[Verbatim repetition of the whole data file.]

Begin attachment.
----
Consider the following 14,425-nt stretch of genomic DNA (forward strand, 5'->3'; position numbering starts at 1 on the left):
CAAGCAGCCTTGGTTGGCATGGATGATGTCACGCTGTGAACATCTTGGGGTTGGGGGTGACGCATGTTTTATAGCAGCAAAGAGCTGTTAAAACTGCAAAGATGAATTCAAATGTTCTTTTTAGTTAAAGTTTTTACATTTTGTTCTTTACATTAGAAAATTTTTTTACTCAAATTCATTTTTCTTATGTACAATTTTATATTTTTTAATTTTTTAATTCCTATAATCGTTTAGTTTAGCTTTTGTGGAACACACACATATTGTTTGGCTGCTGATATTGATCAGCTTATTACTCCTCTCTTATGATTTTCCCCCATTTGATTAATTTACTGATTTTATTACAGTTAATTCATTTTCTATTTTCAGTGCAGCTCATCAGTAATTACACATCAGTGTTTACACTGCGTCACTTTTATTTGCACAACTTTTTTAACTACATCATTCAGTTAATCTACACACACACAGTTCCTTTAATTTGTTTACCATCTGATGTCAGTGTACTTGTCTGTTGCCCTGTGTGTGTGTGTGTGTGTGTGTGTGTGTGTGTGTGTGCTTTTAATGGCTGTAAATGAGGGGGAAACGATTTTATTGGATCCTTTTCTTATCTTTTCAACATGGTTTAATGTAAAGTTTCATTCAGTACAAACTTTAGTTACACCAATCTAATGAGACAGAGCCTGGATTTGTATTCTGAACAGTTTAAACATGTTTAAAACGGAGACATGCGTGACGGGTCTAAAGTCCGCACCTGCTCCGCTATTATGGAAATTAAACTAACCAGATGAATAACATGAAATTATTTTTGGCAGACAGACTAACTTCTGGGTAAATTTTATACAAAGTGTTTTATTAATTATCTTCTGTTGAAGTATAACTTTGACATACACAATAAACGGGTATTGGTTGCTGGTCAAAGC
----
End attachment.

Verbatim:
Consider the following 14,425-nt stretch of genomic DNA (forward strand, 5'->3'; position numbering starts at 1 on the left):
CAAGCAGCCTTGGTTGGCATGGATGATGTCACGCTGTGAACATCTTGGGGTTGGGGGTGACGCATGTTTTATAGCAGCAAAGAGCTGTTAAAACTGCAAAGATGAATTCAAATGTTCTTTTTAGTTAAAGTTTTTACATTTTGTTCTTTACATTAGAAAATTTTTTTACTCAAATTCATTTTTCTTATGTACAATTTTATATTTTTTAATTTTTTAATTCCTATAATCGTTTAGTTTAGCTTTTGTGGAACACACACATATTGTTTGGCTGCTGATATTGATCAGCTTATTACTCCTCTCTTATGATTTTCCCCCATTTGATTAATTTACTGATTTTATTACAGTTAATTCATTTTCTATTTTCAGTGCAGCTCATCAGTAATTACACATCAGTGTTTACACTGCGTCACTTTTATTTGCACAACTTTTTTAACTACATCATTCAGTTAATCTACACACACACAGTTCCTTTAATTTGTTTACCATCTGATGTCAGTGTACTTGTCTGTTGCCCTGTGTGTGTGTGTGTGTGTGTGTGTGTGTGTGTGTGTGCTTTTAATGGCTGTAAATGAGGGGGAAACGATTTTATTGGATCCTTTTCTTATCTTTTCAACATGGTTTAATGTAAAGTTTCATTCAGTACAAACTTTAGTTACACCAATCTAATGAGACAGAGCCTGGATTTGTATTCTGAACAGTTTAAACATGTTTAAAACGGAGACATGCGTGACGGGTCTAAAGTCCGCACCTGCTCCGCTATTATGGAAATTAAACTAACCAGATGAATAACATGAAATTATTTTTGGCAGACAGACTAACTTCTGGGTAAATTTTATACAAAGTGTTTTATTAATTATCTTCTGTTGAAGTATAACTTTGACATACACAATAAACGGGTATTGGTTGCTGGTCAAAGC